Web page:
My friends and I are garbage people. We drink cheap beer and play raucous drinking games and create quite the ruckus when we get together. We rarely engage with people outside our group and hardly even socialize within it.
An actual conversation I’ve been a part of:
“I don’t want to hang out with so-and-so’s friends. All they do is sit around and talk.” “I know, who wants to just talk?” “Guys, why don’t we talk to each other?” “I don’t know. Are we bad friends?” *heavy pause as we consider the possibility* “Nah.”
It’s hard to invite new people into our group, even harder for them to be fully accepted. My husband was pleasantly surprised when he was invited into the “wildcards” group photo–at our own wedding.
Here we are, looking hella timeless (even if we’re missing a few wildcards):
To outsiders, we are close-knit and loyal. To each other, it’s rare to hear a kind word said (more often, it’s the meanest words that express the most affection).
This beautiful mess of garbage people came together the way many college friendships do: through that happy coincidence of random roommates. Sophomore year at JMU (yeah, we bleed purple), one group of freshman friends shared a suite with another group of freshman friends, as well as a pair of freshman BFFs (due to more random roommate-ing). The result? Pure garbage. Over the next three years (and beyond), we crushed Natty Light and ate Chanellos Pizza at three in the morning and had to stop playing drinking games like Chandelier because yours truly was (is) too good at it.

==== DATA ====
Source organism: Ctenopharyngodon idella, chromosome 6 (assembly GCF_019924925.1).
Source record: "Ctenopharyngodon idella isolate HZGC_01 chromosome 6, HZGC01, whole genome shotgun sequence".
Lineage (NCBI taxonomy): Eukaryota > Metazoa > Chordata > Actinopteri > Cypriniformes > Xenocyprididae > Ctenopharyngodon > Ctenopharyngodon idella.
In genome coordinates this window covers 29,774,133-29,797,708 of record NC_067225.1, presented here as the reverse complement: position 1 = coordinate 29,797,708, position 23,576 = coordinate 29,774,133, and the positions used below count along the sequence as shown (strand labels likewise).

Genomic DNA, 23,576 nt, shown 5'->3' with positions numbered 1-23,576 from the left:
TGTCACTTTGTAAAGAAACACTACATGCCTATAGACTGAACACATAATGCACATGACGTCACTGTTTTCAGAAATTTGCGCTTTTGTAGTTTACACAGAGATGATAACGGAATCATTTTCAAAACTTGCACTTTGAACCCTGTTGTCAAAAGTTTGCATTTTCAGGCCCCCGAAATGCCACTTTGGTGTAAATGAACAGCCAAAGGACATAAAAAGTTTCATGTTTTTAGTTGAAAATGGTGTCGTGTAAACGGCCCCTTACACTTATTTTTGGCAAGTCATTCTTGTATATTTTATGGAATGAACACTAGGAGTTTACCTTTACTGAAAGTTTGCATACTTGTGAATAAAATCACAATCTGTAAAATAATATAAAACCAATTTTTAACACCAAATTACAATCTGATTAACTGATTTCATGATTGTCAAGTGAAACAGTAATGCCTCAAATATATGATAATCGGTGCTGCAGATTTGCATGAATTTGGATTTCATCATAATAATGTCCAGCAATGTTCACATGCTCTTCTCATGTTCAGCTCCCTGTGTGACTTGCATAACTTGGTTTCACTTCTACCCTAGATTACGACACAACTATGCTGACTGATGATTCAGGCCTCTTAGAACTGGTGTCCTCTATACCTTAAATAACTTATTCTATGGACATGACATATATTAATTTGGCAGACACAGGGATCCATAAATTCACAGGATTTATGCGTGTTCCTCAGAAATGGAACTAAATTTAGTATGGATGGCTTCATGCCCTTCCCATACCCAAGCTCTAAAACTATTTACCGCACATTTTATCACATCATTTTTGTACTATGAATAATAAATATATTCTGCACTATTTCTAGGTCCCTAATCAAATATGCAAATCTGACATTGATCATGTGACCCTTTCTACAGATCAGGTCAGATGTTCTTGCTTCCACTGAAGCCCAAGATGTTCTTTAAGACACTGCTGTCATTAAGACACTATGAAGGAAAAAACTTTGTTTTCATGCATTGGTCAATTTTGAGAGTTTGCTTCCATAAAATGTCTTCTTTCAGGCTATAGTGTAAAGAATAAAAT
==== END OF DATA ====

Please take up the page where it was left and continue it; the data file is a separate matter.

We played intramural sports like soccer and floor hockey and dodgeball, and stole our team/friendship name (Wildcards) from an episode of It’s Always Sunny in Philadelphia (the show with the ultimate garbage people) in which (*spoiler alert*) Charlie cuts the brakes of their getaway car. Because wildcard, bitches.
As we’ve entered adulthood, we’ve kept the garbage spirit alive. We’ve celebrated three wildcard weddings in glorious wildcard fashion. At the first, we danced on broken glass and one of us nearly got in a fight for hitting on a bride from another wedding (he’ll swear up and down she wasn’t the bride, but who else wears white to a wedding?). The second, we piled up beer bottles so high on the table, the centerpiece had to be moved and we *almost* felt bad for the guy clearing tables (he brought a giant trash can over just for us). The third, the bride received several “we’re not going to make it” texts with distressing photos of shoes-missing-their-owner and someone wrapped in a blanket hunched over in the bathroom and another sleeping on a hillside (they did end up making it). Also, after at least two of them, we had pizza delivered to the hotel bar rather than buy the bar food (#classy).
But also at these weddings, the brides all received loving (and ridiculous) performances from the wildcards. We form circles and link arms and sway in time to classic love songs. We take off work and drive through the mountains to spend a weekend at Billy’s lake house. We come up with awful hashtags so we can tweet to each other while we’re hanging out, just so the others know what they’ve missed out on (#noLisa). We shell out our hard-earned cash to rent a beach house and spend a week together in the summer.
Because no one loves as hard as us. We just don’t like to talk about it.